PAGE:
Congress to the media: You asked for it. You got it, in spades. Next on the grill: TV violence.
The House Commerce Committee gave its righteous 49-1 approval to an indecency bill that raises fines far higher than originally planned, raises the threat of license revocation with a single #$%^&, and puts performers and program suppliers in the content crosshairs. Passage could come as early as next week, and the president's signature by the end of the month.
"The networks themselves told us the fines weren't strong enough," says bill sponsor Rep. Fred Upton (R-Mich.)
The lone dissenter was Rep. Janice Schakowsky (D-Ill.). "I strongly believe in the First Amendment, and if I have to stand alone to defend it, I will do it."
The political wind is not blowing in her favor. Although stations get some new protections from content they can't control, the new bill has triggers that make it easier for them to lose their licenses.
Even the NAB, which has been either silent or pushing self-regulation, can't stomach this bill. Its public posture was conciliatory opposition, "We hear the call of legislators for voluntary action to address this issue," says president Eddie Fritts.
Unfortunately for broadcasters, it may be a little late to start putting up a fight. The legislation as originally passed by the House Telecommunications Subcommittee would have raised indecency fines by a factor of 10, to $275,000, and that's about it. Shocking enough.
But the bill as passed by Commerce doubles the fines to nearly $500,000, and increases the potential fines for performers or networks by almost 50 times, to $500,000. Plus, it throws a "shot clock" for the FCC, which now has to respond to complaints within 180 days. Indecency fines should now be levied on the "willful utterer," says Congress, which brings performers and network far more into play.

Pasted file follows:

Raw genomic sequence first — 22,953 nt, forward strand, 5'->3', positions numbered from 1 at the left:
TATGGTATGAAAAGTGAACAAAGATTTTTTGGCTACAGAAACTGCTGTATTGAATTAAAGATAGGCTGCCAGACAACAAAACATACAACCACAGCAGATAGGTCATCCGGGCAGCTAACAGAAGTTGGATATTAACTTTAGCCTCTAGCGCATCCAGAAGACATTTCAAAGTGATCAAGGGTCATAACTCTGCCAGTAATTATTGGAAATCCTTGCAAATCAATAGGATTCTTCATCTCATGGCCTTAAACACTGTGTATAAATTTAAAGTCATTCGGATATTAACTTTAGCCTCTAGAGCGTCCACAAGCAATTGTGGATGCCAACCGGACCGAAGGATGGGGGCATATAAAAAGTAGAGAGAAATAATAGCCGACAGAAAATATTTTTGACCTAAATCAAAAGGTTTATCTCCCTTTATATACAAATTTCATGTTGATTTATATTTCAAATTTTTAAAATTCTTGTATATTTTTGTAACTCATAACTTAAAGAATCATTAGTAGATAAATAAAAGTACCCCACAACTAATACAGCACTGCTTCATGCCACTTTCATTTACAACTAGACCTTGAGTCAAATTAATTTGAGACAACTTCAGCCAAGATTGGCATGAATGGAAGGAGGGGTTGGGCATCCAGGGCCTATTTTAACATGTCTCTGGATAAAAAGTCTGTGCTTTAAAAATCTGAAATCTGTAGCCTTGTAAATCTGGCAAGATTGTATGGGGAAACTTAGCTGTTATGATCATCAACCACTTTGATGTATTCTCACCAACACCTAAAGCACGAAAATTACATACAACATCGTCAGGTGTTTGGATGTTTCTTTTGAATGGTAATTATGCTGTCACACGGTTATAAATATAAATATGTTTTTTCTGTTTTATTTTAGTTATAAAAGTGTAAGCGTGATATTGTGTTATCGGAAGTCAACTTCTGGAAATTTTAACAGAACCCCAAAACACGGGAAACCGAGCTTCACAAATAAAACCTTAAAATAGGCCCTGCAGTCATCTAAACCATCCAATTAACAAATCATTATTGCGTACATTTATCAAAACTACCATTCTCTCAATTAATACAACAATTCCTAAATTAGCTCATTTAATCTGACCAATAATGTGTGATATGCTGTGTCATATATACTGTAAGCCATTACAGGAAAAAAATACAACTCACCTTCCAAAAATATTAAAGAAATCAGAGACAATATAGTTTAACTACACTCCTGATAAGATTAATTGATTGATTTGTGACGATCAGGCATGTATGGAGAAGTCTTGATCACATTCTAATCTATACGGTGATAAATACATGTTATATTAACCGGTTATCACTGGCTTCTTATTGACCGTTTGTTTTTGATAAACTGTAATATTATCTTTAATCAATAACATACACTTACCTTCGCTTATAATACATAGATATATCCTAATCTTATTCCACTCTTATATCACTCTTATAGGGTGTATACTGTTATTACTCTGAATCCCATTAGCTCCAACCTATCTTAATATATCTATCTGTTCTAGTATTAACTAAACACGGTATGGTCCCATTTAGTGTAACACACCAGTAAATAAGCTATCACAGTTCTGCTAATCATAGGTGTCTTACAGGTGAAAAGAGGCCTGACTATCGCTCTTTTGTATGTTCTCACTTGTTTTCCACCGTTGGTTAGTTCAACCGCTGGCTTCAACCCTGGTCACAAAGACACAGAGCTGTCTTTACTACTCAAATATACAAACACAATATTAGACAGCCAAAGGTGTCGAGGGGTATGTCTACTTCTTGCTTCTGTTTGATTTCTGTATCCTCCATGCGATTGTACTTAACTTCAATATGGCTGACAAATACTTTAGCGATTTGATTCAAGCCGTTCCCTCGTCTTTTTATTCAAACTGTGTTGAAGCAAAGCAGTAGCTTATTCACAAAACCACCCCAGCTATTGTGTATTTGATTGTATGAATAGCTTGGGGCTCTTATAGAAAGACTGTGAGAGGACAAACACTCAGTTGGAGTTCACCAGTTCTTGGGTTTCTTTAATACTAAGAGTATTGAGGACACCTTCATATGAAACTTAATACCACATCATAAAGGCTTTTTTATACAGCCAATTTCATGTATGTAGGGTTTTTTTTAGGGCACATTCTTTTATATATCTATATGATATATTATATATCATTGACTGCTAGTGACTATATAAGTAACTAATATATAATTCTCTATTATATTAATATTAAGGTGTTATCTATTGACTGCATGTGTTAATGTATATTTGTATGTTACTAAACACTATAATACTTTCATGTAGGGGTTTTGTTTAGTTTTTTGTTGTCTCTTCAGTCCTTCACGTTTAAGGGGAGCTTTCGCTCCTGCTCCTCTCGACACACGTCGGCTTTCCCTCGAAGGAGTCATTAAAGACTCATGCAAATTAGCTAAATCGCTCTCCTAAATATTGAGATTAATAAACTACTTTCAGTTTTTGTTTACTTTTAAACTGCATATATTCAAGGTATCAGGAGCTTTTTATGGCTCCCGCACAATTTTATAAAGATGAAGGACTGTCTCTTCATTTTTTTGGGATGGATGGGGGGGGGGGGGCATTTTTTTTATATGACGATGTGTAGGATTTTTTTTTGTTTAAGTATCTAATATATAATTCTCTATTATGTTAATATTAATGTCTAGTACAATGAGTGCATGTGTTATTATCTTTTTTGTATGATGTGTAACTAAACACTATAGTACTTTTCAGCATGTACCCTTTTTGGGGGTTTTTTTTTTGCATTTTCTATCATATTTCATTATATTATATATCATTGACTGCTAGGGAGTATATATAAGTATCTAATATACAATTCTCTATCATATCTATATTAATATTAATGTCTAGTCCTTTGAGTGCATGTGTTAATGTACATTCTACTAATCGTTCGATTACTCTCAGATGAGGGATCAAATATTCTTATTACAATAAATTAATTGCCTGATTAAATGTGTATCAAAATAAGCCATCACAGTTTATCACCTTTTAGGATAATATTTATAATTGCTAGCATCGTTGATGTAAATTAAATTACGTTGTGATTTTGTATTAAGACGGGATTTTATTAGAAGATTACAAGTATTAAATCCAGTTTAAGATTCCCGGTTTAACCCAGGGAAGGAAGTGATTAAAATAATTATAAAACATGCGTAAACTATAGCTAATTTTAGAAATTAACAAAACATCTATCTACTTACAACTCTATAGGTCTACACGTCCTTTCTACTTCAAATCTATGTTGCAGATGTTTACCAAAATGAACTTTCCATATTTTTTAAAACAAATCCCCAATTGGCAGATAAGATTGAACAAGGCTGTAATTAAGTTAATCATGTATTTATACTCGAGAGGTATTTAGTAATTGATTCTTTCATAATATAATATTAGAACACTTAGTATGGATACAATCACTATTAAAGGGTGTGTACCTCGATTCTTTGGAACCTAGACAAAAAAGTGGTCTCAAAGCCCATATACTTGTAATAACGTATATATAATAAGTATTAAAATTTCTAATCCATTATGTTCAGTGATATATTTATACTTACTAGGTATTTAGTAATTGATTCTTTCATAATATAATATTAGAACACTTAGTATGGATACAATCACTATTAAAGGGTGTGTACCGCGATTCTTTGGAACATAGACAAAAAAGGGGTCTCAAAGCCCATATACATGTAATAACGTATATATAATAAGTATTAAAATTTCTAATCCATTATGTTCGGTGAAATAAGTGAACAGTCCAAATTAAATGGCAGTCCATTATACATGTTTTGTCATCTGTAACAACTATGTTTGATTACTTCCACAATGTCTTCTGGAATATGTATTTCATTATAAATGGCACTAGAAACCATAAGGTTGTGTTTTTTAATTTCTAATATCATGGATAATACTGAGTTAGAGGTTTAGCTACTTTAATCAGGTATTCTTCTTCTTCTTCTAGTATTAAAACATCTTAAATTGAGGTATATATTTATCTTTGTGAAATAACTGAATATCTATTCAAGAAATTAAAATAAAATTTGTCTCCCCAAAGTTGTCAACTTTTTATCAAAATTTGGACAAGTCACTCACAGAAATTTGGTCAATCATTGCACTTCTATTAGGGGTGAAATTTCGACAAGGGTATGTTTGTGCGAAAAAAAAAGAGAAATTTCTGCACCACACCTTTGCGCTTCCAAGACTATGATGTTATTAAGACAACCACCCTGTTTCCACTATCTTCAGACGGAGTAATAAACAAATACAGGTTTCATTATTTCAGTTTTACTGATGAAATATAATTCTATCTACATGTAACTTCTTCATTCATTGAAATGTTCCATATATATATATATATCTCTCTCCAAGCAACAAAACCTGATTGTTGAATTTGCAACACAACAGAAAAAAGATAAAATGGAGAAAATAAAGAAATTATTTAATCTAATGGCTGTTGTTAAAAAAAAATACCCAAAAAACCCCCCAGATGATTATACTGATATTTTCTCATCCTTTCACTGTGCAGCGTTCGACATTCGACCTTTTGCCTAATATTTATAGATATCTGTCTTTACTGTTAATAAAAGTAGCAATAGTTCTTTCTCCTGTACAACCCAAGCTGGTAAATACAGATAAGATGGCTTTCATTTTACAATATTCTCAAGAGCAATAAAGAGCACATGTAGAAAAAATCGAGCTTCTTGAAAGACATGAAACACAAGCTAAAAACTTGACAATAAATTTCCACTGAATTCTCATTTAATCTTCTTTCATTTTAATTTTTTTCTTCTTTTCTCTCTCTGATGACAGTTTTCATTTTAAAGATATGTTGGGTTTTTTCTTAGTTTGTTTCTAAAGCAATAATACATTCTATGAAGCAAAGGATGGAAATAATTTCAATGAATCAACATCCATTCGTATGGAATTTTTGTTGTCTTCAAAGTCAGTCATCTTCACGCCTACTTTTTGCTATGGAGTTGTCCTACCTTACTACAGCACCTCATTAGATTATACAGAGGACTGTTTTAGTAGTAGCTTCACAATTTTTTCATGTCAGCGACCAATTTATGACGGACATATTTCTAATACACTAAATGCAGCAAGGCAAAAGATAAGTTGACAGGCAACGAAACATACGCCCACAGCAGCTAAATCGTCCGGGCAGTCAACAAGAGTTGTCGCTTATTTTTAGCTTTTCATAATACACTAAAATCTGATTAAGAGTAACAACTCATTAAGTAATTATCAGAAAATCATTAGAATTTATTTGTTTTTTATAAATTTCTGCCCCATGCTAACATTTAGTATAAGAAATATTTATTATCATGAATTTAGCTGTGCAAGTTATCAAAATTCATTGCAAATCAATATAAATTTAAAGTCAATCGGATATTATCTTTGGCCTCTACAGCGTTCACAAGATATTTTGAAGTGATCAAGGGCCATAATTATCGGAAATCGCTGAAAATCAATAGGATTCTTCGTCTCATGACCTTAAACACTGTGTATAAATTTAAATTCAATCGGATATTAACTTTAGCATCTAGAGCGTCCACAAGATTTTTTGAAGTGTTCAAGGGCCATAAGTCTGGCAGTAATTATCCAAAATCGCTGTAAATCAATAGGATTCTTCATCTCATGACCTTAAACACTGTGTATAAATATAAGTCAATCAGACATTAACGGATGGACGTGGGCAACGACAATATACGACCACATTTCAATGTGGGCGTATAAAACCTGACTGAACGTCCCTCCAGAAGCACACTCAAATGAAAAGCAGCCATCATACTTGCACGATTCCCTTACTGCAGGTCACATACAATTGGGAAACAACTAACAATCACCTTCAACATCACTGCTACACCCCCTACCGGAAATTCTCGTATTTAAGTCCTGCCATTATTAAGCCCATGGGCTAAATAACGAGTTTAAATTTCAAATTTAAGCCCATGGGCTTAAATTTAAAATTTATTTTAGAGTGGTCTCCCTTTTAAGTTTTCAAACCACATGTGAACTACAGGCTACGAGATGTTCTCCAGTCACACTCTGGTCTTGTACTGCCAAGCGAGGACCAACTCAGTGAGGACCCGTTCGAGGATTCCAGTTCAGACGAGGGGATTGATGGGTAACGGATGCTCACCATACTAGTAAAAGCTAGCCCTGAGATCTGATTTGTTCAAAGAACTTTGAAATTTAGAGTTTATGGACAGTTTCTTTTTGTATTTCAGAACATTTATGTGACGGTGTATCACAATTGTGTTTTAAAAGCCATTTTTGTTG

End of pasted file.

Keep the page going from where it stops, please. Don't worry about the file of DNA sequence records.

For example, if at next year's Oscars the person with his finger on the button falls asleep in hour four and misses a star's f-word, the performer will be liable, not the network and station. That's provided they didn't know. If a network knowingly lets an f-word through, it shares liability with the performer, but if the station is clueless, it's off the hook.
When a station is found to be liable, however, a single offense will now be considered a strike against it at renewal time. Three strikes and its an automatic license revocation proceeding.
Georgia Democrat Zell Miller introduced a bill to fine broadcasters 25¢ per viewer per indecency fine. (CBS would have paid $35 million for the Janet Jackson incident.) Miller's bill is unlikely to pass, but the issue of TV violence gained traction. Several members sought to expand the indecency dialogue and the definition to include violence. That was considered a dealbreaker and was kept out of the bill, but not off the table.
Upton says to look for violence hearings later this year. The leadership of the committee is also giving FCC Chairman Michael Powell 60 days to start investigating the constitutionality of regulating violence. The commission must report back with its findings by the end of the year.
If you're checking your calendar, that's a month after the election and a month before the Super Bowl.